Re: [eigen] on fuzzy comparisons

[ Thread Index | Date Index | More Archives ]

hm...  after more thoughts maybe I could add the following:

in the current implementation you assume a vector is a given entity, and a matrix is a collection of such entities. Assuming we support nested matrix with Array1D, Array2D, Vector and Matrix, the right type for this interpretation should be
Array1D<Vector<scalar> >

In that case the current implementation is OK, but what about other interpretations:

- a vector could be a collection of scalar:
  Array1D<scalar> that implies a cwise comparison + an "all"  reduction

- a matrix could be a collection of scalar organized in 2D fashion:
  Array2D<scalar> (same as above, cwise + "all" reduction)

- a matrix could be a mathematical matrix:
  Matrix<scalar> => matrixNorm

and that's funny because I cannot see where to put the Frobenius norm within this classification :)  damn it ! I killed myself !
Well, I guess the Frobenius norm is in-between Vector and Matrix.

I don't know if that really helps, but this is an attempt to show that there is no single solution... IMHO.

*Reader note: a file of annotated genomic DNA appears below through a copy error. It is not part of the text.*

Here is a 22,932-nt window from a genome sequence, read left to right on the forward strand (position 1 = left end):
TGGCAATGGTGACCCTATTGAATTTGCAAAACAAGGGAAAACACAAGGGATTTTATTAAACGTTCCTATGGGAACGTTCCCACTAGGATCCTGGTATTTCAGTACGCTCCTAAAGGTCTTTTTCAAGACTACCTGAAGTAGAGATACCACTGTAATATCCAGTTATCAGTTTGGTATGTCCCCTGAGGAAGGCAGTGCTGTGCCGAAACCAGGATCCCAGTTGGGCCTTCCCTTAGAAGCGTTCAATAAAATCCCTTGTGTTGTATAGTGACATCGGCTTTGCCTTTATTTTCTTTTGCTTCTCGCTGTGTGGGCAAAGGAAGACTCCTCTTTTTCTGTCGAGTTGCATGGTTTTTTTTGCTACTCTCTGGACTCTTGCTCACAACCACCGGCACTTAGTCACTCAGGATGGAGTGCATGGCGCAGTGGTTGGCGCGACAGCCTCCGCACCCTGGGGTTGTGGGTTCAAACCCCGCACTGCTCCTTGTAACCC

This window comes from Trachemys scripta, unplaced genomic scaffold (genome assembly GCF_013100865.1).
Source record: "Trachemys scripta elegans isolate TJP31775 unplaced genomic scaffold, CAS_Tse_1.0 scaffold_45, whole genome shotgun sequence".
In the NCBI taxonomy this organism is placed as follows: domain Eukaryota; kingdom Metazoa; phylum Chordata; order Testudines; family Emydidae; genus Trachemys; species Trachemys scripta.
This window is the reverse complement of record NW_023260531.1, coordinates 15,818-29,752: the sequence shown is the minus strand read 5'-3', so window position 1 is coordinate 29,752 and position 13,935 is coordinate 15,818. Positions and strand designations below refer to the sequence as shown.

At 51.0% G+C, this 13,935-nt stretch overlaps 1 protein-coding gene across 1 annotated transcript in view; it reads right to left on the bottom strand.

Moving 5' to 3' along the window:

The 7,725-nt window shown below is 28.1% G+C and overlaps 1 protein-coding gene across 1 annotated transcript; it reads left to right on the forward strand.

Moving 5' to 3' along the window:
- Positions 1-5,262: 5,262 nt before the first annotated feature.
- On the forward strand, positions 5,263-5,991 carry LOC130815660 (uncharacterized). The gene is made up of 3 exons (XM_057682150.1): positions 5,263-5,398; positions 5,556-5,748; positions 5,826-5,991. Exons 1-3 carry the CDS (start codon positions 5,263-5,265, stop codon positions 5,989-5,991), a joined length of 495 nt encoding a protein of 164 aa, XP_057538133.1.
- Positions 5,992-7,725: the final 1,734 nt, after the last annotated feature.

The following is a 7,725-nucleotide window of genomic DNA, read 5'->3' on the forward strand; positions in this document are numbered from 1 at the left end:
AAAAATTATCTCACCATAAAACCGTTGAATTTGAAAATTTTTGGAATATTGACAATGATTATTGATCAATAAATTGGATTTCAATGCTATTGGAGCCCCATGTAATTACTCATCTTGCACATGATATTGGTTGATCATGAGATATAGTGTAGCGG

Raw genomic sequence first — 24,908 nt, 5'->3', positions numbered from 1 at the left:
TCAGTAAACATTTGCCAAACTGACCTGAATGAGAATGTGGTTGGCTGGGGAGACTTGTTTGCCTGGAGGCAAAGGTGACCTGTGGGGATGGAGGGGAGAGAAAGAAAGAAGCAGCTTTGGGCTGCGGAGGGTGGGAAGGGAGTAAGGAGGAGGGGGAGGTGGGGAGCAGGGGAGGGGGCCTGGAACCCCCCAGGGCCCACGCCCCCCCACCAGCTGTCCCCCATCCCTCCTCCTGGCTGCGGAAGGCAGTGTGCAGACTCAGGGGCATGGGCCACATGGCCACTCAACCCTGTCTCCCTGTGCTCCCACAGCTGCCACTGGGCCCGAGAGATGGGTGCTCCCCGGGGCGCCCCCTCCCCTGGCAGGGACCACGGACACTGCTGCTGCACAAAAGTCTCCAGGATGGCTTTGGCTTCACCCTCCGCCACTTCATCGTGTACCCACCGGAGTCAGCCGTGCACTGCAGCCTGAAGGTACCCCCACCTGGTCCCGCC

On Thu, Jun 5, 2008 at 7:24 PM, Gael Guennebaud <gael.guennebaud@xxxxxxxxx> wrote:


thanks a lot for this very detailed answer. Yes, the rotational invariant argument convinced me about the L2 norm.

Maybe my problem comes from the semantic of isApprox and isMuchSmallerThan.

From my point of view, isApprox(m1,m2) should return m1==m2 if there was no numerical error at all. Because of *numerical issues*, we have to introduce a fuzzy comparison with some eps. Same for isMuchSmallerThan which, ideally, could simply be: m1==0. Since they are related to numerical issue I don't see why a n x m matrix could not be considered as a n x m vector ?

What about the Frobenius norm which simply considers the matrix as a 1D vector and compute the L2 norm ? It is also invariant under rotation and very cheap.

An example of the current issue:

Another example:

[ 0.012  0.023 ]      <<    [0.012    2.76e6]